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Research Article

Rational Prescribing in Primary Care (RaPP): A Cluster Randomized Trial of a Tailored Intervention

  • Atle Fretheim mail,

    To whom correspondence should be addressed. E-mail: atle.fretheim@nokc.no

    Affiliation: Norwegian Knowledge Centre for Health Services, Oslo, Norway

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  • Andrew D Oxman,

    Affiliation: Norwegian Knowledge Centre for Health Services, Oslo, Norway

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  • Kari Håvelsrud,

    Affiliation: Norwegian Knowledge Centre for Health Services, Oslo, Norway

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  • Shaun Treweek,

    Affiliation: Tayside Centre for General Practice, University of Dundee, Dundee, United Kingdom

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  • Doris T Kristoffersen,

    Affiliation: Norwegian Knowledge Centre for Health Services, Oslo, Norway

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  • Arild Bjørndal

    Affiliation: Norwegian Knowledge Centre for Health Services, Oslo, Norway

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  • Published: June 06, 2006
  • DOI: 10.1371/journal.pmed.0030134

Reader Comments (2)

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Authors' response to AD Gowdy

Posted by plosmedicine on 30 Mar 2009 at 23:56 GMT

Author: Atle Fretheim
Position: Research Director
Institution: Norwegian Knowledge Centre for the Health Services
E-mail: atle.fretheim@nokc.no
Additional Authors: Andrew D Oxman
Submitted Date: June 30, 2006
Published Date: July 3, 2006
This comment was originally posted as a “Reader Response” on the publication date indicated above. All Reader Responses are now available as comments.

We thank AD Gowdy for his comments [1]. He suggests that the NHS and other health care providers have a lot to learn from the pharmaceutical industry. Where is the evidence?

We are not aware of data that convincingly demonstrate the impact of outreach visits by pharmaceutical representatives. Gowdy indicates that such information exists ("Progress is tracked meticulously"). We would very much like to see it!

We have had informal discussion with executives from companies in Norway, and we have been struck by how they, themselves, question the effectiveness of their marketing strategies. At a recent conference in Denmark, the medical director of a major pharmaceutical company gave a talk on the impact of industry marketing on prescribing habits [2]. He had no other data to show than a handful of anecdotes, and when questioned about this he insisted that neither he nor his marketing department was aware of more rigorous evaluations.

The degree of interaction between industry and the medical profession is associated with differences in prescribing patterns [3]. Thus, what industry is doing in terms of marketing does seem to work, at least to some extent. However, the marketing effort made by industry is massive and includes a wide range of interventions. It is difficult to know what the relative merit of each component is.

Even more difficult to estimate is the cost-effectiveness of various marketing strategies. Considering that the pharmaceutical industry spends a five-digit amount ($US) per doctor per year on marketing alone [3], they should achieve substantial effects to compare favourably with, for instance, our results: We spent $US 500 per doctor and achieved a doubling of thiazide-prescribing [4].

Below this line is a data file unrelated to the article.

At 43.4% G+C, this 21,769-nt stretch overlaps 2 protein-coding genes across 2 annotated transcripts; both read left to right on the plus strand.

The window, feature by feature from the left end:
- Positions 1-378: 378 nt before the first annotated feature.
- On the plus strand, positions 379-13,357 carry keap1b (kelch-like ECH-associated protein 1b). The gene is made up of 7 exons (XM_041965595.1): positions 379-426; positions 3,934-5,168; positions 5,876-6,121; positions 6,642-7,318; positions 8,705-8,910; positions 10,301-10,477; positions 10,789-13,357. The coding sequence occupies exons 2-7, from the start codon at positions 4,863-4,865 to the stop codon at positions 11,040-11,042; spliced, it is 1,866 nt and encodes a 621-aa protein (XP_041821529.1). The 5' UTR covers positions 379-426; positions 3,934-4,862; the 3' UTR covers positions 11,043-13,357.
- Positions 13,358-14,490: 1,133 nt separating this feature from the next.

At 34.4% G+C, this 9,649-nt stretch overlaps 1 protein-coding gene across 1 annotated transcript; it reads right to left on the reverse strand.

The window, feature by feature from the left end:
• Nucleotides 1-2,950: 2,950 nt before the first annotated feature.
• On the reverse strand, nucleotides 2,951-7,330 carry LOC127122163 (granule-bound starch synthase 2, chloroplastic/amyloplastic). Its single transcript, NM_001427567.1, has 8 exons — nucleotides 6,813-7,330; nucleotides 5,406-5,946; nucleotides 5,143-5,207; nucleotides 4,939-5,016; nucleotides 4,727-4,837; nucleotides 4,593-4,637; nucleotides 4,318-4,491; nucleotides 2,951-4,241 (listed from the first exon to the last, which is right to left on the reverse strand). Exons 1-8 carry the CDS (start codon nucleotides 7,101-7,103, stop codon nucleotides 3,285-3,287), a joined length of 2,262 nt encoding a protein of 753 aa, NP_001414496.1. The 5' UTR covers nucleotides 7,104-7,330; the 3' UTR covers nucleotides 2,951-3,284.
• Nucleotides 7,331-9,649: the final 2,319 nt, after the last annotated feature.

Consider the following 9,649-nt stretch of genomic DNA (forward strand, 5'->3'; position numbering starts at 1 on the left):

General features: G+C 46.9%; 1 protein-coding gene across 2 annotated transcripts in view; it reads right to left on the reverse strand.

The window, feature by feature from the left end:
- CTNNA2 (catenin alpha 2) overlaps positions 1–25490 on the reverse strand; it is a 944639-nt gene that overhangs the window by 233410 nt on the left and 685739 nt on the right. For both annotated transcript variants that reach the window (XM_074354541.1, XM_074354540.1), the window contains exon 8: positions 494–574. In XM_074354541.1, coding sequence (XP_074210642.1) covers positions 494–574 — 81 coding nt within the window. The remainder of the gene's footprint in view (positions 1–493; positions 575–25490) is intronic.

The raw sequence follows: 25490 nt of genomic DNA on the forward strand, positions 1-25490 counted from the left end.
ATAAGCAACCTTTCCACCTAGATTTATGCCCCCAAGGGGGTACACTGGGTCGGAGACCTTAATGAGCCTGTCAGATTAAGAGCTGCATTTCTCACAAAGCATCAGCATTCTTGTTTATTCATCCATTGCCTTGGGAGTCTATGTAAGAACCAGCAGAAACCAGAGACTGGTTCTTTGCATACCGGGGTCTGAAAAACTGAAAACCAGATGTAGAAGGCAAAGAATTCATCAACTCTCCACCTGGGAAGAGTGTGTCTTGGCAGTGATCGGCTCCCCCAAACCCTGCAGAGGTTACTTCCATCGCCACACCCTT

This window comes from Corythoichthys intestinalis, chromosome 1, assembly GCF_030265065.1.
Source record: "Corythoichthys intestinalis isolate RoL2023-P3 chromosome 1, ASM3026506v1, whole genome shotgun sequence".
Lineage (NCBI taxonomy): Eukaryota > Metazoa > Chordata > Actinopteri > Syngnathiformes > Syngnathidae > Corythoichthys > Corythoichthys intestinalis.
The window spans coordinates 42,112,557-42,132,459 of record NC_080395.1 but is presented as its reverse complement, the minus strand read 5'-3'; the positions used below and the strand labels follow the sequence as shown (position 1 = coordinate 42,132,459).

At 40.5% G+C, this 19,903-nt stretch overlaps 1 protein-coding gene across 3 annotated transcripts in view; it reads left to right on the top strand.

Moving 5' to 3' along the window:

The only study cited by Gowdy did indeed show promising results. However, changes in prescribing was compared between practices that chose to participate in the programme and practices that chose not too [5], and whether this is a fair comparison is uncertain. More over, he does not put this study into the context of a systematic review of the relevant research.

Gowdy thinks our intervention sounds like "a policing approach". This does not fit with our perception. The doctors were satisfied with the chance of meeting an industry-independent source of information and appreciated the opportunity to reflect on their own practice in light of the information and feedback that we provided them.

Gowdy's use of the term "evidence-based" when describing the messages conveyed by pharmaceutical companies begs a brief comment. Several investigators have assessed the quality of advertisements and promotional material distributed by industry. They consistently conclude with a word of caution against basing clinical practice on claims made by pharmaceutical companies [6-9].

1. Gowdy AD: What guidelines? Never saw them! PLoS Medicine 2006.
2. http://www.almen.dk/almen... (28-6-2006).
3. Wazana A: Physicians and the pharmaceutical industry: is a gift ever just a gift? JAMA 2000, 283: 373-380.
4. Fretheim A, Aaserud M, Oxman AD: Rational Prescribing in Primary Care (RaPP): Economic Evaluation of an Intervention to Improve Professional Practice. PLoS Med 2006, 3: e216.
5. http://www.innovate.org.u... (29-6-2006).
6. Cardarelli R, Licciardone JC, Taylor LG: A cross-sectional evidence-based review of pharmaceutical promotional marketing brochures and their underlying studies: is what they tell us important and true? BMC Fam Pract 2006, 7: 13.
7. Loke TW, Koh FC, Ward JE: Pharmaceutical advertisement claims in Australian medical publications. Med J Aust 2002, 177: 291-293.
8. Villanueva P, Peiro S, Librero J, Pereiro I: Accuracy of pharmaceutical advertisements in medical journals. Lancet 2003, 361: 27-32.
9. Solhaug HR, Indermo H, Slordal L, Spigset O: [Written drug advertisements--are they reliable?]. Tidsskr Nor Laegeforen 2006, 126: 1314-1317.

Competing interests declared: Both authors are employed by the Norwegian government.